If Jesus truly is the "light of the world," everyone who has lived has encountered him in some way. Jesus said that "for everyone who asks receives; he who seeks finds; and to him who knocks, the door will be opened." I suspect that everyone is exposed to some measure of the light of Christ - when this happens, they can respond positively or negatively. Those who respond positively by desiring and embracing the light will find more and more revealed to them. Those who seek find. Those who respond negatively, however, will turn back to the darkness, remaining in spiritual blindness. The more a person rejects the light, the harder the heart becomes.

Of course, I'm speculating here - and even if what I've said so far is true, it leaves a lot of questions unanswered. For example, does this mean that everyone who hasn't heard about Jesus simply hasn't responded to the light in the appropriate way? Is it possible that people can say "yes" to the light they've been exposed to and still end up living their entire earthly lives without hearing the name of Jesus? Or does that idea contradict Jesus' teaching that "he who seeks, finds"? Is it possible that some people who say "yes" never hear, but then are given an opportunity in their dying moments because they did say "yes" to the light they were exposed to during their lives? I don't think anyone knows for sure.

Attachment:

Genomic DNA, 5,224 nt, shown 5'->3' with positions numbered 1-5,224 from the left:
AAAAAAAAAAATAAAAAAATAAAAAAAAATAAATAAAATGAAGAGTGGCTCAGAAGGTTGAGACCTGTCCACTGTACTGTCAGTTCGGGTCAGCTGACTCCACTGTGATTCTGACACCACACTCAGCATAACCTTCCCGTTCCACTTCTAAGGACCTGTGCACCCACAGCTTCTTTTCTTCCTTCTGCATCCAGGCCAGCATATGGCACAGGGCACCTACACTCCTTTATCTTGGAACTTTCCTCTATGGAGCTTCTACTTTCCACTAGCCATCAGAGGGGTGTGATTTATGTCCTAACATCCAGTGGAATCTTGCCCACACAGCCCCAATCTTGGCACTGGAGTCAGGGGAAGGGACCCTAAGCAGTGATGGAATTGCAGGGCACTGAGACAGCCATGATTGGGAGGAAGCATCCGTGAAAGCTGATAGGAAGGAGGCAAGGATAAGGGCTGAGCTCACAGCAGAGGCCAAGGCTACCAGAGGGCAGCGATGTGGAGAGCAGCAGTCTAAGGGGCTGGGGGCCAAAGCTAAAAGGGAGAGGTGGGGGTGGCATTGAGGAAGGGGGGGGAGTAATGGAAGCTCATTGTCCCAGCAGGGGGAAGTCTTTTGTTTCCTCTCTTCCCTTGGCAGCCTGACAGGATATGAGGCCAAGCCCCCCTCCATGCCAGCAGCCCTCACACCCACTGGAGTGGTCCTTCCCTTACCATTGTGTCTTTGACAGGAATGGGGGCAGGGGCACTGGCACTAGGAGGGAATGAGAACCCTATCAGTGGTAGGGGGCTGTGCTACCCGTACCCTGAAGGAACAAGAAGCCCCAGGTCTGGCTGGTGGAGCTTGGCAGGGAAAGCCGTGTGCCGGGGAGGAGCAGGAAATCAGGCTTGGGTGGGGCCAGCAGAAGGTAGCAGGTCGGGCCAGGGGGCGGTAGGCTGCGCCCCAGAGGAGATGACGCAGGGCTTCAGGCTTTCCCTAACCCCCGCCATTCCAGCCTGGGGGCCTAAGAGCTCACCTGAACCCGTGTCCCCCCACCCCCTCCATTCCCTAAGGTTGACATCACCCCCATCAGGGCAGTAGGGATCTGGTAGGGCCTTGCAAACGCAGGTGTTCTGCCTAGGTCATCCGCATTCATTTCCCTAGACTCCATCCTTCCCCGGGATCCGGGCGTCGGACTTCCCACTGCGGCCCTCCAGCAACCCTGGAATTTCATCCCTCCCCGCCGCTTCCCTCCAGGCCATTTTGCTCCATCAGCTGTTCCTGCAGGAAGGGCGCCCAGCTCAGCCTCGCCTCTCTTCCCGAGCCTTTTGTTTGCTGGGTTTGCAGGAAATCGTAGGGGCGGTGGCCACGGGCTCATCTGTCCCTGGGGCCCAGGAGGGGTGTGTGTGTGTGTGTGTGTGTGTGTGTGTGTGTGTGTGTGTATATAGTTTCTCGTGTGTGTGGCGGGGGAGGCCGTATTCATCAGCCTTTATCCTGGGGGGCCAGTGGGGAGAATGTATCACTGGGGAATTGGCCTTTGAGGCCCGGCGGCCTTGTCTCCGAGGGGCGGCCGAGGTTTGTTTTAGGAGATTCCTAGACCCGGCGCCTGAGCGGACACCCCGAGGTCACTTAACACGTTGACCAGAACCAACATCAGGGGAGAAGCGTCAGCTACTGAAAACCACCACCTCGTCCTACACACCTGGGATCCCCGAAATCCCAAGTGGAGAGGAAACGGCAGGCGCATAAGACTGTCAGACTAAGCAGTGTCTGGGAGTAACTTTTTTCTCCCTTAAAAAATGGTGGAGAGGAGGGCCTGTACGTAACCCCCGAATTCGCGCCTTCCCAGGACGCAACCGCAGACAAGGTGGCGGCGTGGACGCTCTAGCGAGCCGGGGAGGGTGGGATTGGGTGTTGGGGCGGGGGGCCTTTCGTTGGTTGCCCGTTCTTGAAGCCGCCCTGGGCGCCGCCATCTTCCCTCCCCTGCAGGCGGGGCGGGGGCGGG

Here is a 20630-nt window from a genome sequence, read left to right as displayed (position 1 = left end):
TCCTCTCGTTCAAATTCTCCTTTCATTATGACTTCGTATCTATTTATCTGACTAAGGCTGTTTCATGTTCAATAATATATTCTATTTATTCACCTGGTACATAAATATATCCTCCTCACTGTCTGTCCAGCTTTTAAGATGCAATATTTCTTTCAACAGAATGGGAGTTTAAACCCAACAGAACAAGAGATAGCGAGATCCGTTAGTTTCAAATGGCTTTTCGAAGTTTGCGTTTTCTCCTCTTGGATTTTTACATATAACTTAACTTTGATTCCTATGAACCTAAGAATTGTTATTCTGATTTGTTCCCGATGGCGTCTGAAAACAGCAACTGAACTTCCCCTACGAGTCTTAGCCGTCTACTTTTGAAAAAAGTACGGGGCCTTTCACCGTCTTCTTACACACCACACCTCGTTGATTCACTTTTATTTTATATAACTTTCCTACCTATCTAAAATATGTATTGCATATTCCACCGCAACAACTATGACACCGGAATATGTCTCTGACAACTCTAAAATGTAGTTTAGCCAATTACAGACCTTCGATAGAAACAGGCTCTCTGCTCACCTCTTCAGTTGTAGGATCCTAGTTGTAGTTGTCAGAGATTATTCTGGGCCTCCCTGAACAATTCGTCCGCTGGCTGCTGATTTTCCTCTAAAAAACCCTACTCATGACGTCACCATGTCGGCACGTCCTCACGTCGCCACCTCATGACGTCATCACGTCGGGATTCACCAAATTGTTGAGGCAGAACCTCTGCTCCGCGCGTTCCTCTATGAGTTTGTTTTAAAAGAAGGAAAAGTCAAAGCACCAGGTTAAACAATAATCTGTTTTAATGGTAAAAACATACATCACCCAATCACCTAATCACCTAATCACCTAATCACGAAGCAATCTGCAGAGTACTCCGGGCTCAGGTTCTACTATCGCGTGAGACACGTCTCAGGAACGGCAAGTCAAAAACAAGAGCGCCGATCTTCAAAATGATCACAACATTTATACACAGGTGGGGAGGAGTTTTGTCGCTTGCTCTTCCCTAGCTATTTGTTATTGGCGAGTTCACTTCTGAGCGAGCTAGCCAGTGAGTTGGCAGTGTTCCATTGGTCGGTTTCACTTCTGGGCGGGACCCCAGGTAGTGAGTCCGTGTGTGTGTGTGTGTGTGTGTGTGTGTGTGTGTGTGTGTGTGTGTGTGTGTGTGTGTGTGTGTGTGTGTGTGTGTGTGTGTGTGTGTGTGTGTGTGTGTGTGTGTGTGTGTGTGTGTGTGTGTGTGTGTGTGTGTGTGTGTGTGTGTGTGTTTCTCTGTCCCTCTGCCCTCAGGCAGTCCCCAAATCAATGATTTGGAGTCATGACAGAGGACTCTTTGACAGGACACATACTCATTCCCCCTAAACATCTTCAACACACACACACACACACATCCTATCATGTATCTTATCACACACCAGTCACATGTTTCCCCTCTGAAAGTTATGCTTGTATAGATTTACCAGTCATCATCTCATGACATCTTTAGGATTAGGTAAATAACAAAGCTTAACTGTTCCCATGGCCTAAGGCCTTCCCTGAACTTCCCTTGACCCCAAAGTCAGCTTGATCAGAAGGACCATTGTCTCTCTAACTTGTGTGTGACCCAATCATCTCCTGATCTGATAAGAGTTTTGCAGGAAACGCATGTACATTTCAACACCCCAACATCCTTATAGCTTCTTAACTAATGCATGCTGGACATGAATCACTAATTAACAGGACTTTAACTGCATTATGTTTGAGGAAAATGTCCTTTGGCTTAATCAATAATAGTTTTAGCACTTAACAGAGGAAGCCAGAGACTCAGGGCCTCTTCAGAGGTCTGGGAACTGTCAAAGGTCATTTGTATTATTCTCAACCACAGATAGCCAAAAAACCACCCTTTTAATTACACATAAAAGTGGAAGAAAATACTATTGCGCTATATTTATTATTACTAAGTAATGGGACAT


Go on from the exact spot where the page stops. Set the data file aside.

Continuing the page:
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Faith in Faith?

Both the Reformed camp and the Free-Choice camp - although they believe different things about the dividing condition between the saved and unsaved - often demonstrate something I like to call "faith in faith." There is probably a more technical term for this perspective, but if there is I'm not sure what it is. People who hold this view believe that the faith one must demonstrate in order to manifest salvation (Reformed camp) or secure salvation (Free-Choice camp) is faith of a very specific kind.

As is usually the case in evangelical Christianity, people who hold to this perspective believe that the individual must believe certain things in order to be saved: the individual must believe he is a sinner in need of God's grace and he must believe that Jesus has died on the cross to save him from his sins. However, the "faith in faith" view adds an extra condition to true faith: the individual must also believe that Jesus' sacrifice is 100% sufficient for salvation. If the individual fails to recognize that Jesus' sacrifice is 100% sufficient for salvation (say, for example, by relying in part on his own good works), then somehow Jesus' sacrifice will not apply to him.